Whether you have a big ole’ farm or a small homestead, you owe it to yourself and your animals to have a barn cat. If you have resisted the idea of cat ownership perhaps I can sway you with some of the good reasons to have one.

 First of all, let’s talk rodents: Everyone knows that cats go after mice; their predilection for hunting rodents is hard-wired in them and they are indefatigable in their efforts. Mice are not just gross, but they carry multiple nasty diseases that you don’t want introduced into your barn. Since keeping your animals healthy to maintain their value (and avoid vet fees) is arguably the most important part of raising livestock, rodent control is essential. Additionally, rodents can affect your bottom line if they decide that your livestock feed is a convenient meal. Feed is expensive and any loss to rodents can do real damage to that bottom line. The minimal cost of maintaining a couple of barn cats is definitely worth it for the protection they offer.

Close-up pf a grey striped cat trying to reach a bug.
Cats help keep insect numbers in check by hunting and eating them. While eating insects is not a vet-approved diet for a cat, they can generally do so with little or no trouble (learn more here). Which is a good thing, since a cat will chase down anything that flutters, crawls, flies, or skitters past it. Felines cannot clean up an infestation for you, but they may be able to keep numbers down enough to prevent one. And even one less fly is a blessing. According to this lady, flies are “sky raisins” to cats.

A tabby cat walking in the hay through horse stalls.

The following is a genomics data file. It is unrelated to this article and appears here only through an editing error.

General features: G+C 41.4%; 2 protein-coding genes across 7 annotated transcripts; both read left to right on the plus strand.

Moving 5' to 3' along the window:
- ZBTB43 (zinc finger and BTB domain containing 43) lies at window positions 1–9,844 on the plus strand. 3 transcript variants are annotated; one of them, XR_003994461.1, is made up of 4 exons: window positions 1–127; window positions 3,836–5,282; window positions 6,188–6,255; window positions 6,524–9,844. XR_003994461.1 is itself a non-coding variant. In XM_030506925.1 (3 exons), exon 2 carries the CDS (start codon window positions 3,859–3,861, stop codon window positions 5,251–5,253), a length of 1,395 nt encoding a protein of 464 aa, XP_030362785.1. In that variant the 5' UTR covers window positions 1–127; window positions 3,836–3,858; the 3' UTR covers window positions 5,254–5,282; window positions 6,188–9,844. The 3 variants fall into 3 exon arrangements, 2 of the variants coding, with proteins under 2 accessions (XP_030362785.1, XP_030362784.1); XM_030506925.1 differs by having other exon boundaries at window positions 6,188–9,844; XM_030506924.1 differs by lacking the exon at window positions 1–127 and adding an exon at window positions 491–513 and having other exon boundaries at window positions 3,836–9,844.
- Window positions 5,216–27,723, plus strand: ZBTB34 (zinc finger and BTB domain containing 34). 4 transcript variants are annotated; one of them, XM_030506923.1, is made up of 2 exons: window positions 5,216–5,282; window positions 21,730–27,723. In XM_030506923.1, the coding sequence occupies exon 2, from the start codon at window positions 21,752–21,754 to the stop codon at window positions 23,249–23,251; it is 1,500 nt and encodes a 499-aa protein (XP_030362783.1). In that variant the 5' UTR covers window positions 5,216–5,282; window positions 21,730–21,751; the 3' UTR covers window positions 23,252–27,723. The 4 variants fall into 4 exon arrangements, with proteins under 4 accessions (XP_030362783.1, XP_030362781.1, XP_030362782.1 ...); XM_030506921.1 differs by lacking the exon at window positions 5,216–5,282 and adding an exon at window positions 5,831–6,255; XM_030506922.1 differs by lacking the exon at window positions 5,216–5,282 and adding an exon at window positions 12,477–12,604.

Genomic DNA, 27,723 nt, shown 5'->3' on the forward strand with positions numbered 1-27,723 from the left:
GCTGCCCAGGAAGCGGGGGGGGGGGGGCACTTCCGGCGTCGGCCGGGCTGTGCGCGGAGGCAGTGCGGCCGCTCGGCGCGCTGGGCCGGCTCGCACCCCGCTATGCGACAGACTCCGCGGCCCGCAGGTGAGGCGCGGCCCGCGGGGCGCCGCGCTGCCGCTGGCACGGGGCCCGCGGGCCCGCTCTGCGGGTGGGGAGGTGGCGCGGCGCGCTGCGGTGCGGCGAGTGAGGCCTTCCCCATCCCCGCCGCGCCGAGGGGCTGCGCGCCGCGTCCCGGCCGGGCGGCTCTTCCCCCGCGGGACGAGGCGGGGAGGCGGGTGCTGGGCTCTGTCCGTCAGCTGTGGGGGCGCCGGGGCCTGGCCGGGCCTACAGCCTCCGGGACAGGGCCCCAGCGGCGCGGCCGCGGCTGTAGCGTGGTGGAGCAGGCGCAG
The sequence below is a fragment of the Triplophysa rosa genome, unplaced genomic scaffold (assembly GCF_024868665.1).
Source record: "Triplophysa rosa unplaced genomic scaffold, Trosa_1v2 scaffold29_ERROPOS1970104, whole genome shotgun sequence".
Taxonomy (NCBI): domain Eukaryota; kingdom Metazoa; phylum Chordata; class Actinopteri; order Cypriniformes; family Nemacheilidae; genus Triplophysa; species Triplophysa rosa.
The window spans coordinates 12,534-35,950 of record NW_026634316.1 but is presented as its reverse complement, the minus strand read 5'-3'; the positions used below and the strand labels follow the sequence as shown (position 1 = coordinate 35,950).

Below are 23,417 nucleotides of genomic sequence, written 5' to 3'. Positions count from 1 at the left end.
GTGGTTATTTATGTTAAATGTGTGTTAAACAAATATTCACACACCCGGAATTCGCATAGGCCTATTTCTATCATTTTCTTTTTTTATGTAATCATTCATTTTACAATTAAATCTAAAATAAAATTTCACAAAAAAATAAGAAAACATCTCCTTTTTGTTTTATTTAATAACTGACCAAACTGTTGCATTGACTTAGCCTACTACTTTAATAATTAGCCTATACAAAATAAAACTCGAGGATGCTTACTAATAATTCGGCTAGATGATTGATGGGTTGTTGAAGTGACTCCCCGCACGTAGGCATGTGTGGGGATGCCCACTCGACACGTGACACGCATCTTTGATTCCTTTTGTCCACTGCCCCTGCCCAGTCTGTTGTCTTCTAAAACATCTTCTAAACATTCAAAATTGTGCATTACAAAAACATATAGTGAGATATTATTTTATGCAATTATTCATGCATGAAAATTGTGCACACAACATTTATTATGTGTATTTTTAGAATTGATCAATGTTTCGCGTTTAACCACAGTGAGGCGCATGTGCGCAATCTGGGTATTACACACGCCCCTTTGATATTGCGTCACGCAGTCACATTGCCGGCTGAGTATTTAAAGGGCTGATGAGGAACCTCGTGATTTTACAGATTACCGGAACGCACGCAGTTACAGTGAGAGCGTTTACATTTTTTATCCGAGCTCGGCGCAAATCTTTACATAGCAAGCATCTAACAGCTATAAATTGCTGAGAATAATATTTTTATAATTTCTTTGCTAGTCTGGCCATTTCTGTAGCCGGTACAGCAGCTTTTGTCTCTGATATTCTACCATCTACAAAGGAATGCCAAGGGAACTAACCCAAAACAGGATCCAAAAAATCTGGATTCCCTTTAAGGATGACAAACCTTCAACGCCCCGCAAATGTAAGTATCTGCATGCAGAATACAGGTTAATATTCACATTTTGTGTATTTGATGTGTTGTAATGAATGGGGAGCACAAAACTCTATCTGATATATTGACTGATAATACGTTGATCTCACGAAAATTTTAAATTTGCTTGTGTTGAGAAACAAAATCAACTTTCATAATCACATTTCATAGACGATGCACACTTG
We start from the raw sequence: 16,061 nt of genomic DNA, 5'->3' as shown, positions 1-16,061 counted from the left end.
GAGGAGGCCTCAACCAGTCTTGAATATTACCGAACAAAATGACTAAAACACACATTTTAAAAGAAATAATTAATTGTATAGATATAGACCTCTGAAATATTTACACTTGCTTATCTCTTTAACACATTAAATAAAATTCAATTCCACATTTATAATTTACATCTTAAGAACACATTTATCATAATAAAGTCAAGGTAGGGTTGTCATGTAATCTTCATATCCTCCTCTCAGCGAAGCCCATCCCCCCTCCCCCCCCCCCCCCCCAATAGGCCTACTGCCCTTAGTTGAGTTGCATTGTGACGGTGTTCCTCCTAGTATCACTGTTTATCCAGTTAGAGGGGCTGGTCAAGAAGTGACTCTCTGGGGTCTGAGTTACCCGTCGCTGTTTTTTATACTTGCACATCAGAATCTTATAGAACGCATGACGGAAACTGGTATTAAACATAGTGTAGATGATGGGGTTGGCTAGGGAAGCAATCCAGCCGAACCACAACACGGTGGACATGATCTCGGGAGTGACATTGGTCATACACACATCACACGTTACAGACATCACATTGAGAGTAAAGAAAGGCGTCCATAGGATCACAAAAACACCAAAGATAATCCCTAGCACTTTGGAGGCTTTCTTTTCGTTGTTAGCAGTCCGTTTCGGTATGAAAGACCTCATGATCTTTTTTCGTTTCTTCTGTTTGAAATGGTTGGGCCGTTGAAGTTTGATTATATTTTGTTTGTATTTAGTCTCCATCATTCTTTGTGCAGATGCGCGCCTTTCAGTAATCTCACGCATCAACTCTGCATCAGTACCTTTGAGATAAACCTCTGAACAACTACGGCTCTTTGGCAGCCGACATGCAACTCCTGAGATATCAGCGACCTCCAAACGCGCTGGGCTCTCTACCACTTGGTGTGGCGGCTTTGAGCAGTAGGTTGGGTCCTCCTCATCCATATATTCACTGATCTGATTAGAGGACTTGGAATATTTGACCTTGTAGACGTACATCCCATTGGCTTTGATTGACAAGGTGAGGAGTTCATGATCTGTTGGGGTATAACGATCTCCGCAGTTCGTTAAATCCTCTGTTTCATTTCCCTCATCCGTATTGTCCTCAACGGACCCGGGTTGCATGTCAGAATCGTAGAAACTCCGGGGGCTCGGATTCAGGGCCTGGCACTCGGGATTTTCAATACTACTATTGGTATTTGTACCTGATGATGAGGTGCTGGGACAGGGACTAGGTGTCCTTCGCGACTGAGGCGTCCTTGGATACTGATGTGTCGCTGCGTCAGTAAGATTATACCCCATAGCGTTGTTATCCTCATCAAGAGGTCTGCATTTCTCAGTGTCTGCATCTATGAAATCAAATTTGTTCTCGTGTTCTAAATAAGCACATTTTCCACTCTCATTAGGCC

Barn cats are working animals, as opposed to family pets. They need to remain independent and tolerant of people, but not aggressive and hostile. A full-on feral cat will probably not make the best of barn cats and a housecat can’t be expected to do the work. You can sometimes bring a wild cat around to your way of thinking, but what you really need is a cat that is somewhere in between. Semi-wild if you will. Your best bet for acquiring this sort of cat is to adopt a feral one through an animal shelter. A feral cat that has been in a shelter will be at least somewhat conditioned to being around people and will have learned to see us as their food source. An even better adoption choice would be through a group that works with feral cats (this one focuses candidates for barn cats). A cat you receive from both kinds of places will have been fixed and vaccinated, greatly reducing the potential for disease as well as roaming and marking behavior.

A tabby cat drinking from a black bucket with a blue bowl of food in front of it.